Data point one – look at any map of the election results. Middle America and the South were pretty much all Republican. I have traveled throughout the South and I would hardly say there is an abundance of wealth there. On the contrary, areas of great innovation and employment such as CA/DC/MA/NY – they voted predominantly Democrat.

Data point two – my own personal network. While it is not the most scientific method, it is a glimpse at what is going on at a greater scale. For the most part, my Republican friends have one thing in common – they all hold religion in high regard. The more religious, the more passionate they are about things like same sex marriage and abortion.

As for my Democrat friends, most would probably describe themselves as spiritual at most. And oddly enough, within my own circle, on average – the higher the education and the greater their income means the more likely they vote Democrat.

Just to confirm my sanity, I ran the median income numbers from the most recent census against the above census/election data and it confirms higher education does correlate to higher income. Average median income for the top 16 most educated States is $71,125 and the bottom sixteen states come in at $54,375. That is about a 30% delta. Chart and data follow.

election graph with education and income level

State Winner Education Median Income
District of   Columbia Obama 76.5 71
Massachusetts Obama 54.6 81
Maryland Obama 51.7 84
Connecticut Obama 51.1 83
Colorado Obama 48.6 69
Virginia Obama 48.1 71
New Jersey Obama 47.4 83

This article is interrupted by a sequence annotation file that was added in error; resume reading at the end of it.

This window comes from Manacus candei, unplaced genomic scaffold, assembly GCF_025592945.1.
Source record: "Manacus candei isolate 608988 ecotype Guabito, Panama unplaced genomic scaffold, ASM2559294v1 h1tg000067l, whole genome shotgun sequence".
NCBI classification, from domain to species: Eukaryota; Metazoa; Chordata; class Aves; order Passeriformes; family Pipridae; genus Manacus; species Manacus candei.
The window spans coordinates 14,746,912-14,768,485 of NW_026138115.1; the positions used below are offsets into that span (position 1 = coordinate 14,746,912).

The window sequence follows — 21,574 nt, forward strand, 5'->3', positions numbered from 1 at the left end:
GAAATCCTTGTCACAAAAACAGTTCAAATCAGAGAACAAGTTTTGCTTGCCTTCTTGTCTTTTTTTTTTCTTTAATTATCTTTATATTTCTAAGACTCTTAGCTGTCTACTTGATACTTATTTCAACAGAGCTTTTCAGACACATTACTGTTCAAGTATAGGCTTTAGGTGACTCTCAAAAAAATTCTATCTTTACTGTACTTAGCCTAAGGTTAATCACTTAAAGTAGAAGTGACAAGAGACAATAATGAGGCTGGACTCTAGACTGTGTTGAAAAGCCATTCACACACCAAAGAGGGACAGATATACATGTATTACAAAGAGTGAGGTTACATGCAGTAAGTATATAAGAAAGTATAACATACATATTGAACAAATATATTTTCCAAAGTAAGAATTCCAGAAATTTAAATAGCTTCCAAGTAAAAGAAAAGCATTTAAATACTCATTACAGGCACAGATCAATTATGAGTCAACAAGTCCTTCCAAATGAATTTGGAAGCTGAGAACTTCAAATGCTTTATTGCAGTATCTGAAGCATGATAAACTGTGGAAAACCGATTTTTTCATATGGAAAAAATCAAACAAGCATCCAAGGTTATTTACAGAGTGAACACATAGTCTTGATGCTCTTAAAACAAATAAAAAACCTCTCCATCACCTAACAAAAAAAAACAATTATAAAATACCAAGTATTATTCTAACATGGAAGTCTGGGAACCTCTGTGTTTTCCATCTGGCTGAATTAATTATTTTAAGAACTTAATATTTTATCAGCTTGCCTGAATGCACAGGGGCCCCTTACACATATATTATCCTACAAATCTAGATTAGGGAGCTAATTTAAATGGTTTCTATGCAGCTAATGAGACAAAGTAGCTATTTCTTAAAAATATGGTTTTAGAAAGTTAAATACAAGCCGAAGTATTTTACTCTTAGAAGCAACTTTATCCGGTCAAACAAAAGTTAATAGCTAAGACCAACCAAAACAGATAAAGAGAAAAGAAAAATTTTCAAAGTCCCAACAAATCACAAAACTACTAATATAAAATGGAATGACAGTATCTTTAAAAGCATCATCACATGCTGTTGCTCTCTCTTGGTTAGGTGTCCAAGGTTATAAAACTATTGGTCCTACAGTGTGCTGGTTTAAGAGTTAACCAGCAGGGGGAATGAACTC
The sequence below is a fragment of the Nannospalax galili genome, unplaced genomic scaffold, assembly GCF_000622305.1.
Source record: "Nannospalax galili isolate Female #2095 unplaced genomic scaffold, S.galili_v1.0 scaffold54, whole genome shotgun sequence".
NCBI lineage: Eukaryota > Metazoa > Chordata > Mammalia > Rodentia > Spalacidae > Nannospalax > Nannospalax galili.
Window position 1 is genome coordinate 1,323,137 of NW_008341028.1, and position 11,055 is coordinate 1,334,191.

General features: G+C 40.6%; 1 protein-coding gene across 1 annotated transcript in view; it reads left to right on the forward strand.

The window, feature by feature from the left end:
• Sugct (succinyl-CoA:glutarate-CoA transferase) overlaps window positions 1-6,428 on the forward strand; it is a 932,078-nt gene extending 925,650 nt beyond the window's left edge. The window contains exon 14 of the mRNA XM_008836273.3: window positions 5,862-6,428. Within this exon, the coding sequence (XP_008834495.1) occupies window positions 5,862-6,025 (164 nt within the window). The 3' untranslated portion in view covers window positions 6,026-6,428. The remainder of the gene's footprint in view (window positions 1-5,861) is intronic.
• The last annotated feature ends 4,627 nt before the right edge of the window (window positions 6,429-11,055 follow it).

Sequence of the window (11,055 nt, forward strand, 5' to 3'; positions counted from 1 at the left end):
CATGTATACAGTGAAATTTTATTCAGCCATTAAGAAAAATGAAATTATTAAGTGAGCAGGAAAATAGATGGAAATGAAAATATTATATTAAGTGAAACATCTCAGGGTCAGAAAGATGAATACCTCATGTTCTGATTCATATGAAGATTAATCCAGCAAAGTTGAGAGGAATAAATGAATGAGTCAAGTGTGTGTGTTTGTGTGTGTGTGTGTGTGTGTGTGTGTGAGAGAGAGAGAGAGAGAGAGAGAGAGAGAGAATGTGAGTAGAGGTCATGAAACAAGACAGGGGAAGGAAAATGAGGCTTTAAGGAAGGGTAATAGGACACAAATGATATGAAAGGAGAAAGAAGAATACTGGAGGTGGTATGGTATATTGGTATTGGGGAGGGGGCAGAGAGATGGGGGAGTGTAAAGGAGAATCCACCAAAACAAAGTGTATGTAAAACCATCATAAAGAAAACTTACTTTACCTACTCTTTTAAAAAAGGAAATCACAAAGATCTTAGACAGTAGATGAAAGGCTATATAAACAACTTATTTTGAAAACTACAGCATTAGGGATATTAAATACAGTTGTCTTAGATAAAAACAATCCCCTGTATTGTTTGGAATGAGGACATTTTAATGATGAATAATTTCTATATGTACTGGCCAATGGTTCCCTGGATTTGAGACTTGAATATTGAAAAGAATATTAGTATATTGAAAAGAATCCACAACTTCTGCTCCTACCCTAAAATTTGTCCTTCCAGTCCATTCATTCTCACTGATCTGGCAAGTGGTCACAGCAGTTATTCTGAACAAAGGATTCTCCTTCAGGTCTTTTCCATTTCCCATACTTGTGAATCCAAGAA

Vermont Obama 46.4 63
New York Obama 46.4 67
New Hampshire Obama 43.2 74
Illinois Obama 42.3 67
Rhode Island Obama 42.2 69
Washington Obama 42.1 68
Minnesota Obama 41.8 69
California Obama 40.6 67
Delaware Obama 40.1 68
Kansas Romney 39.7 61
Oregon Obama 39.6 59
Hawaii Obama 39.5 75
Utah Romney 37.6 63
Georgia Romney 37.4 56
Pennsylvania Obama 36.6 62
Maine Obama 36.5 57
Nebraska Romney 36.2 60
Montana Romney 35.7 55
New Mexico Obama 35.7 52
Alaska Romney 35.6 80
North Carolina Romney 35.3 54
Arizona Romney 34.9 58
Missouri Romney 34.7 56
Florida Obama 34.3 54
Wisconsin Obama 34.1 63
Michigan Obama 34.0 57
Texas Romney 34.0 56
Ohio Obama 32.9 57
South Carolina Romney 32.7 52
Iowa Obama 32.5 61
North Dakota Romney 32.5 66
South Dakota Romney 32.4 58
Wyoming Romney 31.7 66
Idaho Romney 31.4 52
Tennessee Romney 30.9 51
Indiana Romney 30.6 56
Oklahoma Romney 30.1 52
Alabama Romney 29.7 51
Kentucky Romney 29.5 50
Nevada Obama 29.4 61
Louisiana Romney 28.3 53
Mississippi Romney 26.7 46
Arkansas Romney 25.0 47
West Virginia Romney 24.0 48

Taking the above chart and inputting each states official current law on same sex marriage further illustrates the point. Just to keep things simple, I only highlighted those that have legalized same sex marriage and those that have banned both same sex marriages and unions9. All other States generally follow their “sides” in either allowing civil unions (but not yet legalized marriage) or are in the process of trying to ban marriage/union.

election graph with education income and same sex marriage stats

I would love to be able to keep researching the different correlations, but I do have a day job and more important things to do like make interesting food. My next search would have been on race statistics, but I am willing to bet that there is a visible difference in ethnic diversity that follows the education and income trend.